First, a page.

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The Ultimate Auto Buying Guide

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If you've driven past a dealership lately, you've probably noticed a shortage of cars on the lot. You may have also seen that used car prices have increased significantly over the past year. While the car buying process might seem daunting in today’s market, preparation and research will help you find a great deal on your next new or used car. Let's look at some vital information to help you save money and time before, during, and after the car buying process.

Before you buy

Purchasing the right car for the best price requires preparation and research. Doing your research and being well-prepared is an integral part of the car buying process. It ultimately saves you time and money. In addition, you'll avoid making rash and impulsive decisions while dealing with a pushy salesperson.

As you begin the auto buying process, the first areas you'll need to research include your finances, budget, credit history, how to get pre-approved and what you want in a car.

1. Finances and budget

Organizing your finances and setting a budget are the first things you need to do before you can determine a car sales price you are comfortable with. First, add your income and recurring monthly expenses to set a budget, then compare them. If your expenses exceed your income, identify any unnecessary costs you can reduce or omit. If you need further assistance creating a budget, check out this free online budget calculator to get you started.

As part of your budget, don't forget to include additional monthly expenses such as insurance premiums, routine maintenance, and fuel costs.
  • Insurance premiums. On average, car insurance premiums for minimum coverage are around $1,123 per year. However, bonuses and ranges vary between companies, by state, and by type of car and driver. For instance, you'll pay higher insurance premiums when adding your teenage son as a driver on your insurance policy, especially if you're adding a sports car to your policy. Therefore, shop around and request quotes for car insurance before you decide what type of car you'll be purchasing.
  • Maintenance costs. The cost of essential maintenance services varies from car to car, and you'll need to incorporate these added expenses into your budget. At the very least, you'll need to keep up with routine oil changes and tire rotations. Typically, factory-recommended maintenance services are scheduled approximately every 3,000 - 5,000 miles, depending on your driving habits. However, the price of an oil change and recommended maintenance will differ on the type of car.
  • Fuel expenses are increasing. Gas prices have spiked, and you've been paying more at the pump. This is an excellent time to examine your driving habits and estimate how much more fuel expenses you'll need to add to your budget. This information can help you decide whether to purchase a compact, fuel-efficient car with a 13-gallon tank or a Super Duty truck with a 48-gallon tank that runs on diesel.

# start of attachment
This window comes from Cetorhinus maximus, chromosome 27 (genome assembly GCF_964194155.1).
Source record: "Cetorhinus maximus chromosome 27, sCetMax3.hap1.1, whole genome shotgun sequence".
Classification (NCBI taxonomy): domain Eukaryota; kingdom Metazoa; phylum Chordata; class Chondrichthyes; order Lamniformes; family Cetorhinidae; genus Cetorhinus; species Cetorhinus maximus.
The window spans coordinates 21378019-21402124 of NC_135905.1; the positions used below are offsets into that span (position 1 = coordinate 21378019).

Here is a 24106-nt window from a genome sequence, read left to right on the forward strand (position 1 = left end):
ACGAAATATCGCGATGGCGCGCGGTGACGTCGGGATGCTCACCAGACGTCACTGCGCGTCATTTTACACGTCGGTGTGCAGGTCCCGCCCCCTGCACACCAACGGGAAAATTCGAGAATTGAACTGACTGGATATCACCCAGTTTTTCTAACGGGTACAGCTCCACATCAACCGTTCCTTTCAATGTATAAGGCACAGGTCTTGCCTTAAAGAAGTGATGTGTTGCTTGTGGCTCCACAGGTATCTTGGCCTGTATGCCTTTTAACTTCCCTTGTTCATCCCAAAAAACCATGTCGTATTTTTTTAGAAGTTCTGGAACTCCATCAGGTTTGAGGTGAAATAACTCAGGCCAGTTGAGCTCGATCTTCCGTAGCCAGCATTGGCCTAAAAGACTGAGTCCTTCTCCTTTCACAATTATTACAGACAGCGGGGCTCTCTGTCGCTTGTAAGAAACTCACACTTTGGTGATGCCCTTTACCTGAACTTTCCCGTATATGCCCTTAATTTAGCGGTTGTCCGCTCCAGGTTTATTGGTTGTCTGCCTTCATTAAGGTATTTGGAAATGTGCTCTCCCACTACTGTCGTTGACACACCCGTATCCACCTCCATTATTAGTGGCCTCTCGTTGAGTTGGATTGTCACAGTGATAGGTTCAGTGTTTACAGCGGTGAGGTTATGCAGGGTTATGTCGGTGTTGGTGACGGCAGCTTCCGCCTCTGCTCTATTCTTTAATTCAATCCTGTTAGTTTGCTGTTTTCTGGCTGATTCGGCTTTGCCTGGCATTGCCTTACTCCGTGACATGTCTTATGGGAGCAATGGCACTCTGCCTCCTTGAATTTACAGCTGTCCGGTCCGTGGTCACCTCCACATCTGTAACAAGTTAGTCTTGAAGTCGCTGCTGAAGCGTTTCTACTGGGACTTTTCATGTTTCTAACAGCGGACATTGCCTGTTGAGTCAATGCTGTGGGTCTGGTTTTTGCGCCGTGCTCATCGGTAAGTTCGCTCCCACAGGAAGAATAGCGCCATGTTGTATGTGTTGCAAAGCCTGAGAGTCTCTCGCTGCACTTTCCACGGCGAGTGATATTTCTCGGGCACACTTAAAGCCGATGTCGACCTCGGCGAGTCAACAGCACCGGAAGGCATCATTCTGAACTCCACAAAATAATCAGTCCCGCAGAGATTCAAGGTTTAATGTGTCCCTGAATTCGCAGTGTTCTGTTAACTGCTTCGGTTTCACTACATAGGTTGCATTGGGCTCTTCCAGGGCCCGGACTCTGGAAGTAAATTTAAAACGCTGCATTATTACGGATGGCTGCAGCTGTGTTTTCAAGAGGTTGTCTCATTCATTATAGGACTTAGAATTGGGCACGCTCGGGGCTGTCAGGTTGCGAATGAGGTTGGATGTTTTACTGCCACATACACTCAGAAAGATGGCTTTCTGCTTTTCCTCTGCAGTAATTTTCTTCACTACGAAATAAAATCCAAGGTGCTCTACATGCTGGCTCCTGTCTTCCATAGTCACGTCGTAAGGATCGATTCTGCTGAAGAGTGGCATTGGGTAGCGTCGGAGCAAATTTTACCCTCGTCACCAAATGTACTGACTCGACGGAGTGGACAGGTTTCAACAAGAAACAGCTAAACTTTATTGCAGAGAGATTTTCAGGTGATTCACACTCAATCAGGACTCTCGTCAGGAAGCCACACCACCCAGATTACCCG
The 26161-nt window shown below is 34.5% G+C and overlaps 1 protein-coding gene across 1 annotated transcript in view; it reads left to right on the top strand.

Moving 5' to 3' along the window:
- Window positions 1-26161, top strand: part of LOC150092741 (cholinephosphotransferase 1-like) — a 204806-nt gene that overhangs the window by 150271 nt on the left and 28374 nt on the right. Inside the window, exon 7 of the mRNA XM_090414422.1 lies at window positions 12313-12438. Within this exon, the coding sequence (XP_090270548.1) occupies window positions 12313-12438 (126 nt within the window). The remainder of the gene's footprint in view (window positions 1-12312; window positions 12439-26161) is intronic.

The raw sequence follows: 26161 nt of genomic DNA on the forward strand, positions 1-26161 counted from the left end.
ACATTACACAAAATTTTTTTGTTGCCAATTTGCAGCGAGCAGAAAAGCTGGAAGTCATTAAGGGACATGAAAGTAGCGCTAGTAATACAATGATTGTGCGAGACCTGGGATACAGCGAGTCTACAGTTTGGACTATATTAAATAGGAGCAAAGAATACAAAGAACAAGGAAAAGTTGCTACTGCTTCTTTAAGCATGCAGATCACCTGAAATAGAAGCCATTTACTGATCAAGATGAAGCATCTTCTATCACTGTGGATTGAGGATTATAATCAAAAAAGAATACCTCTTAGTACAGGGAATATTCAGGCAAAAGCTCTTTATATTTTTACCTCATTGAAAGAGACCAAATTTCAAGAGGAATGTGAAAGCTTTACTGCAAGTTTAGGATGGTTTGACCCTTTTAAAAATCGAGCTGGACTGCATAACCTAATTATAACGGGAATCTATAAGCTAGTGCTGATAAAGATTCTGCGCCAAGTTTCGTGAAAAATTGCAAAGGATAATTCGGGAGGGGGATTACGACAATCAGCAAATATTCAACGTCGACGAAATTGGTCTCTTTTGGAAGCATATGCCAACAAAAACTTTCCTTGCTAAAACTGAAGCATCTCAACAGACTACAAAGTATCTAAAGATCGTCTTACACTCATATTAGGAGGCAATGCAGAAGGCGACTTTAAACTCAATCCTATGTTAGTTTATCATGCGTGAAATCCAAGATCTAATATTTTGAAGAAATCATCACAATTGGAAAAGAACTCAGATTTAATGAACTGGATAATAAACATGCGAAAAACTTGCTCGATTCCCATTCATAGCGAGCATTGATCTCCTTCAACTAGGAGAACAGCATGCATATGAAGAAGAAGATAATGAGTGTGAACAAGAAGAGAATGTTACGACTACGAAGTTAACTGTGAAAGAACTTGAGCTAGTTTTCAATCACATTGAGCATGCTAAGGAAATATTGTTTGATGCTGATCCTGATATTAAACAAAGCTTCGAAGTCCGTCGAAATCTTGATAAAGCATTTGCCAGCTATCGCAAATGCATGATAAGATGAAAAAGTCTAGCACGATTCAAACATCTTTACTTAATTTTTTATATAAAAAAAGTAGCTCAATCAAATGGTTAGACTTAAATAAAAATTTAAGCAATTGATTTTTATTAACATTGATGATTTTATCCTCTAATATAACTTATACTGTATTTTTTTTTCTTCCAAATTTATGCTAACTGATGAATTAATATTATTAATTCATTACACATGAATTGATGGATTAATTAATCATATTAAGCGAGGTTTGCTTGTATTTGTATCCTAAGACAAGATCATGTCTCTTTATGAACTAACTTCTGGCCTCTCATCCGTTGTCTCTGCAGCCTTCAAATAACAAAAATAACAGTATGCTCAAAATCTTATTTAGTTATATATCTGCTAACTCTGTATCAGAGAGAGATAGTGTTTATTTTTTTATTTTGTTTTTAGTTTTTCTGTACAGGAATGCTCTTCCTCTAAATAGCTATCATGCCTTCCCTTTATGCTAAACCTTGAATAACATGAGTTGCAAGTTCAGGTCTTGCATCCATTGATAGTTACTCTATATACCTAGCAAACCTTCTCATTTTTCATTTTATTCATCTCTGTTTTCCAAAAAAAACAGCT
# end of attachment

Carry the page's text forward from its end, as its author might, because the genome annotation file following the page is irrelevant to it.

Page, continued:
2. Check your credit

Have you reviewed your credit report, and do you know your credit score? With good credit, you'll qualify for lower interest rates and save money. You will also have better chances of getting pre-approved for your car loan.

To check your credit report, you can request a free annual copy from Review your credit history, and take this opportunity to make improvements or dispute incorrect information on your credit report.

*Bonus: Click here for tips on how to improve your credit score before applying for a car loan.

3. Get pre-approved 

With your finances, budget, and credit in order, it’s time to shop around for a pre-approval. The basic steps in the pre-approval process include submitting an application with a lender, providing your employment and income information, a loan amount, and the payment term you're requesting.

During the process, lenders review your credit and finances for creditworthiness and determine a pre-approved offer. Each lender you apply with will make a hard credit inquiry, which will appear on your credit report and affect your score. However, since you’re shopping around for the best pre-approval offer, inquiries made within 14 days will only reflect once on your credit report.

Also, keep in mind that each lender has a different process, and the time it takes to receive a pre-approved offer will vary. Sometimes you can receive an offer instantly, on the same day, or even within a few days.

4. Decide what you need vs. what you want

With a pre-approved offer, you are ready to make a purchase and negotiate. Plus, you'll have added leverage you can use to get a better deal. Once you have your pre-approval, it’s time to start shopping. As you shop around for cars, you’ll notice the price will vary. So, consider what features you need and if you want a new or used car. If your ideal car exceeds your pre-approval, consider trading in a vehicle to offset what you want.